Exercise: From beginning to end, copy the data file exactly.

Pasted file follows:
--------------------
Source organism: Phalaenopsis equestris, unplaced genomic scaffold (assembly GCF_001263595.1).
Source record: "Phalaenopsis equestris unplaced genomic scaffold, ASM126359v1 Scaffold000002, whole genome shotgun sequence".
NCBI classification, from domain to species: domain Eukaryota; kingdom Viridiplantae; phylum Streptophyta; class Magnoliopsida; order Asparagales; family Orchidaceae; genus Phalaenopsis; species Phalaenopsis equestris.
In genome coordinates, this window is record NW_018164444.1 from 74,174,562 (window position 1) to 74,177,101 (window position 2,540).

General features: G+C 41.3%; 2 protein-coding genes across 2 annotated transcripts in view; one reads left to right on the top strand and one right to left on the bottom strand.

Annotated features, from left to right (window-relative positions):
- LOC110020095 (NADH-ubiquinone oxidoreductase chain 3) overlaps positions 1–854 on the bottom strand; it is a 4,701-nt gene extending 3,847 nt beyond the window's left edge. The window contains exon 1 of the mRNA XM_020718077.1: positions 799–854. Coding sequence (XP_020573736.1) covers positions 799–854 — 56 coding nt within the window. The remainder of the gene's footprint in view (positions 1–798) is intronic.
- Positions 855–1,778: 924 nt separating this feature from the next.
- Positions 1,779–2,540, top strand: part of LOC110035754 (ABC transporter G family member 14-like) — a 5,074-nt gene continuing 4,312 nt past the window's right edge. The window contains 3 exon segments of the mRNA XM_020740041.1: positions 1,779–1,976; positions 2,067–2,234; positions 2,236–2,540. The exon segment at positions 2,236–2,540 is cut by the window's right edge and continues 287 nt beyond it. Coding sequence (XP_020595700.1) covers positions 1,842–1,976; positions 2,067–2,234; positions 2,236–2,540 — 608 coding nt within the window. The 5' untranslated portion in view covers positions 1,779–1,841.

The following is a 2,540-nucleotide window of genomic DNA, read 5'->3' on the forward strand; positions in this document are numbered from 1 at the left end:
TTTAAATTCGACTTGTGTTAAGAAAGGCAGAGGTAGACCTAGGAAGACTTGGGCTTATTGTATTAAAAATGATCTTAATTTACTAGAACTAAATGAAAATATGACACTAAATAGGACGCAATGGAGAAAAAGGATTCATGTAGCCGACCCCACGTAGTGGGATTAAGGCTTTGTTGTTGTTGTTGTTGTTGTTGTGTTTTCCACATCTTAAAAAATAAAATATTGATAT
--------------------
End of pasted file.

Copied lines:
Source organism: Phalaenopsis equestris, unplaced genomic scaffold (assembly GCF_001263595.1).
Source record: "Phalaenopsis equestris unplaced genomic scaffold, ASM126359v1 Scaffold000002, whole genome shotgun sequence".
NCBI classification, from domain to species: domain Eukaryota; kingdom Viridiplantae; phylum Streptophyta; class Magnoliopsida; order Asparagales; family Orchidaceae; genus Phalaenopsis; species Phalaenopsis equestris.
In genome coordinates, this window is record NW_018164444.1 from 74,174,562 (window position 1) to 74,177,101 (window position 2,540).

General features: G+C 41.3%; 2 protein-coding genes across 2 annotated transcripts in view; one reads left to right on the top strand and one right to left on the bottom strand.

Annotated features, from left to right (window-relative positions):
- LOC110020095 (NADH-ubiquinone oxidoreductase chain 3) overlaps positions 1–854 on the bottom strand; it is a 4,701-nt gene extending 3,847 nt beyond the window's left edge. The window contains exon 1 of the mRNA XM_020718077.1: positions 799–854. Coding sequence (XP_020573736.1) covers positions 799–854 — 56 coding nt within the window. The remainder of the gene's footprint in view (positions 1–798) is intronic.
- Positions 855–1,778: 924 nt separating this feature from the next.
- Positions 1,779–2,540, top strand: part of LOC110035754 (ABC transporter G family member 14-like) — a 5,074-nt gene continuing 4,312 nt past the window's right edge. The window contains 3 exon segments of the mRNA XM_020740041.1: positions 1,779–1,976; positions 2,067–2,234; positions 2,236–2,540. The exon segment at positions 2,236–2,540 is cut by the window's right edge and continues 287 nt beyond it. Coding sequence (XP_020595700.1) covers positions 1,842–1,976; positions 2,067–2,234; positions 2,236–2,540 — 608 coding nt within the window. The 5' untranslated portion in view covers positions 1,779–1,841.

The following is a 2,540-nucleotide window of genomic DNA, read 5'->3' on the forward strand; positions in this document are numbered from 1 at the left end:
TTTAAATTCGACTTGTGTTAAGAAAGGCAGAGGTAGACCTAGGAAGACTTGGGCTTATTGTATTAAAAATGATCTTAATTTACTAGAACTAAATGAAAATATGACACTAAATAGGACGCAATGGAGAAAAAGGATTCATGTAGCCGACCCCACGTAGTGGGATTAAGGCTTTGTTGTTGTTGTTGTTGTTGTTGTGTTTTCCACATCTTAAAAAATAAAATATTGATAT